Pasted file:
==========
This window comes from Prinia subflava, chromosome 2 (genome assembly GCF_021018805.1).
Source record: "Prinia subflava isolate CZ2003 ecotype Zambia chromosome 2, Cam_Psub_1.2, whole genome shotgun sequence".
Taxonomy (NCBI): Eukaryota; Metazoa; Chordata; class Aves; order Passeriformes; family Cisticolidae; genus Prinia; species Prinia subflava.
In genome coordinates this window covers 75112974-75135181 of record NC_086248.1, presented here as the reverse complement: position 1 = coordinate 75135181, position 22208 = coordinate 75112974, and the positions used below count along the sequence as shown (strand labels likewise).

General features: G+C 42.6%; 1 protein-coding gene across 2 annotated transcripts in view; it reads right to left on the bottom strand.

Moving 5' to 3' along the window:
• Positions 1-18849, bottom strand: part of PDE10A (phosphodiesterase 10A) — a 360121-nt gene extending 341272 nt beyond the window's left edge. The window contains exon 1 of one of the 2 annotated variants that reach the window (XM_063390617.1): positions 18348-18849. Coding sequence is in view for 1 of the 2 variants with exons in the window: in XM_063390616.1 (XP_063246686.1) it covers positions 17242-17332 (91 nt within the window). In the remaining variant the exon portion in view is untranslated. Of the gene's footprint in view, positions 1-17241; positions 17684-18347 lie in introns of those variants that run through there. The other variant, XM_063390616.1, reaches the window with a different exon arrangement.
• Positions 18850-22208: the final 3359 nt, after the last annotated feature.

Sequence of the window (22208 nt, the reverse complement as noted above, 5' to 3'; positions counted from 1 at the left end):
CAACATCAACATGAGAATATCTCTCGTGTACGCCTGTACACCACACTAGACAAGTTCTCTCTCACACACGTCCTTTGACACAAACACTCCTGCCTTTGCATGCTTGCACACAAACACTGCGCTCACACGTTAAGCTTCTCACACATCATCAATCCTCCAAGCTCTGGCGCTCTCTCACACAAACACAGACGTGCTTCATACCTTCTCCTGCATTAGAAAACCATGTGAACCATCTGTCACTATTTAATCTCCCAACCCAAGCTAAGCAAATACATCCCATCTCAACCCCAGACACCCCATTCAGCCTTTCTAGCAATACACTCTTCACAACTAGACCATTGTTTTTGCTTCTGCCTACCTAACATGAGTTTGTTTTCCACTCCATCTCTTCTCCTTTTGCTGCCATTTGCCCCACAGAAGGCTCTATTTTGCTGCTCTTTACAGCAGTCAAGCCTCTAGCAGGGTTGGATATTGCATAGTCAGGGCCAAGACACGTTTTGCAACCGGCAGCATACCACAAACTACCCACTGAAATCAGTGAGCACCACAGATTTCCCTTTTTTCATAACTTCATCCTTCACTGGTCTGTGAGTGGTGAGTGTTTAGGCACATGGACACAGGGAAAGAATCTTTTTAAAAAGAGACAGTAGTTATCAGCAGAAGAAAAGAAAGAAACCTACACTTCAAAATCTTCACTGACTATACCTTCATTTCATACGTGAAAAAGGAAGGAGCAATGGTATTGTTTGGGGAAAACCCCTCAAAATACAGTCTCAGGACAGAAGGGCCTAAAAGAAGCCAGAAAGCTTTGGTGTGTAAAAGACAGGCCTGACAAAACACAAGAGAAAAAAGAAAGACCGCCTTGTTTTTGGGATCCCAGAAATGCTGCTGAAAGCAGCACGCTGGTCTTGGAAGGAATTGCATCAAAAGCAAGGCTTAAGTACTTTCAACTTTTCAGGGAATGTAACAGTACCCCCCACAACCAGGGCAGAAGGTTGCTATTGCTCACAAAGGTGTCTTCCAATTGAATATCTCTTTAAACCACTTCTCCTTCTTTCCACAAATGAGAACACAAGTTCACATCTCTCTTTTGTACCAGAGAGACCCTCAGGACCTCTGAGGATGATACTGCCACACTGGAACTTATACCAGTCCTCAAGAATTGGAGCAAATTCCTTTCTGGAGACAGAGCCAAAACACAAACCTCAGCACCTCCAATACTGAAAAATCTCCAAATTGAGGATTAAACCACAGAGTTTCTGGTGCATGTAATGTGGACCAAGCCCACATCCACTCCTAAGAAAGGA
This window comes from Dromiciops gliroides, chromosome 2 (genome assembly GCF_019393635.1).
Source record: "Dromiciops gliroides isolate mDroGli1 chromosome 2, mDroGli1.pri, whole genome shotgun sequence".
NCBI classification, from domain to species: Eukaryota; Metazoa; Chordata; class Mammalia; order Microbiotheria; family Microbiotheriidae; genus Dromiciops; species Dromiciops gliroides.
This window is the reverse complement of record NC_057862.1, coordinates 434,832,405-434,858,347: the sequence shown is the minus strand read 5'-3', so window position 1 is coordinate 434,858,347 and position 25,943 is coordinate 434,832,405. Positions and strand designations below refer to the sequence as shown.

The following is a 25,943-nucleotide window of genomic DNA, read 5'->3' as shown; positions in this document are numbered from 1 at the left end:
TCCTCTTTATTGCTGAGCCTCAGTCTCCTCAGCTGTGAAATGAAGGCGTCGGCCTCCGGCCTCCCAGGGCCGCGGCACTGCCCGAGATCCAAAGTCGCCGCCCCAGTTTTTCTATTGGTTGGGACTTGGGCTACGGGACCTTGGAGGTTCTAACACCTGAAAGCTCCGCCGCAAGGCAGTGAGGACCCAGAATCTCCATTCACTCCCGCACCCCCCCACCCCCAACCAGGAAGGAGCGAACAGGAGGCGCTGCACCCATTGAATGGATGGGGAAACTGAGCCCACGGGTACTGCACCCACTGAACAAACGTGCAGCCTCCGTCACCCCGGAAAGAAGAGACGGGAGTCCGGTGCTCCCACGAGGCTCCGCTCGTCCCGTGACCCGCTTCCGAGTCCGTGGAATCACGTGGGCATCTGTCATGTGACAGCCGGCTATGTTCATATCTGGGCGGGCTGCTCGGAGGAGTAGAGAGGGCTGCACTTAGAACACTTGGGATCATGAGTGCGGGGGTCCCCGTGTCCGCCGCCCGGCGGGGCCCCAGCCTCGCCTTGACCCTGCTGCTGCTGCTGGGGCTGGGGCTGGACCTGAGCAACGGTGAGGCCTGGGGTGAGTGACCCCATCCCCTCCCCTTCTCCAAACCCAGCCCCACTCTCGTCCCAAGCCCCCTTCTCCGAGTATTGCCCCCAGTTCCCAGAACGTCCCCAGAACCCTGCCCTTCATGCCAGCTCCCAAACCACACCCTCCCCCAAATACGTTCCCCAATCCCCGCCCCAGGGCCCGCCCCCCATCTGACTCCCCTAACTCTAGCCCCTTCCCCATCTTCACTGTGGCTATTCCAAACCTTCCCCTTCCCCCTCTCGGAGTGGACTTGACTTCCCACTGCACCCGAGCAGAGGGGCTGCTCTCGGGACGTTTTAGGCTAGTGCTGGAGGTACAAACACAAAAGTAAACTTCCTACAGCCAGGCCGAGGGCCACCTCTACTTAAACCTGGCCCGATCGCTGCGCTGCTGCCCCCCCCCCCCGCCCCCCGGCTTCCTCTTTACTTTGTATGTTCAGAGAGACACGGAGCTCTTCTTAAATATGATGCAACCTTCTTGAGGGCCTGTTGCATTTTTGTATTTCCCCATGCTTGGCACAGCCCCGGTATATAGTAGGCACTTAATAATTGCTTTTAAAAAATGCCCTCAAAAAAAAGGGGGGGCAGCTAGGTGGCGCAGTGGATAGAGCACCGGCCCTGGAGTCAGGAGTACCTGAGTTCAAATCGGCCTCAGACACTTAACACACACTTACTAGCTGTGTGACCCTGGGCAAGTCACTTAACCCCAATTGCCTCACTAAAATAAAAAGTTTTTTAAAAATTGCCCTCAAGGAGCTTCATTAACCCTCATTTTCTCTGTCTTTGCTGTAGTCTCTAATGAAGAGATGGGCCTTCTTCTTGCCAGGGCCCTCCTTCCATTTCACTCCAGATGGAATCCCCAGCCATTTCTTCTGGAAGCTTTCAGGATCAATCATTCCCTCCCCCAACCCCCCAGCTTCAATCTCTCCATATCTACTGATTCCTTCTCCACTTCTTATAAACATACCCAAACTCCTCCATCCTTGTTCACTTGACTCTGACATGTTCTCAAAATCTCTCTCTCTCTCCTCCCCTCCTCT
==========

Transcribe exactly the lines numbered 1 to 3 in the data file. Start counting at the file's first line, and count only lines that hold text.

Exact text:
This window comes from Prinia subflava, chromosome 2 (genome assembly GCF_021018805.1).
Source record: "Prinia subflava isolate CZ2003 ecotype Zambia chromosome 2, Cam_Psub_1.2, whole genome shotgun sequence".
Taxonomy (NCBI): Eukaryota; Metazoa; Chordata; class Aves; order Passeriformes; family Cisticolidae; genus Prinia; species Prinia subflava.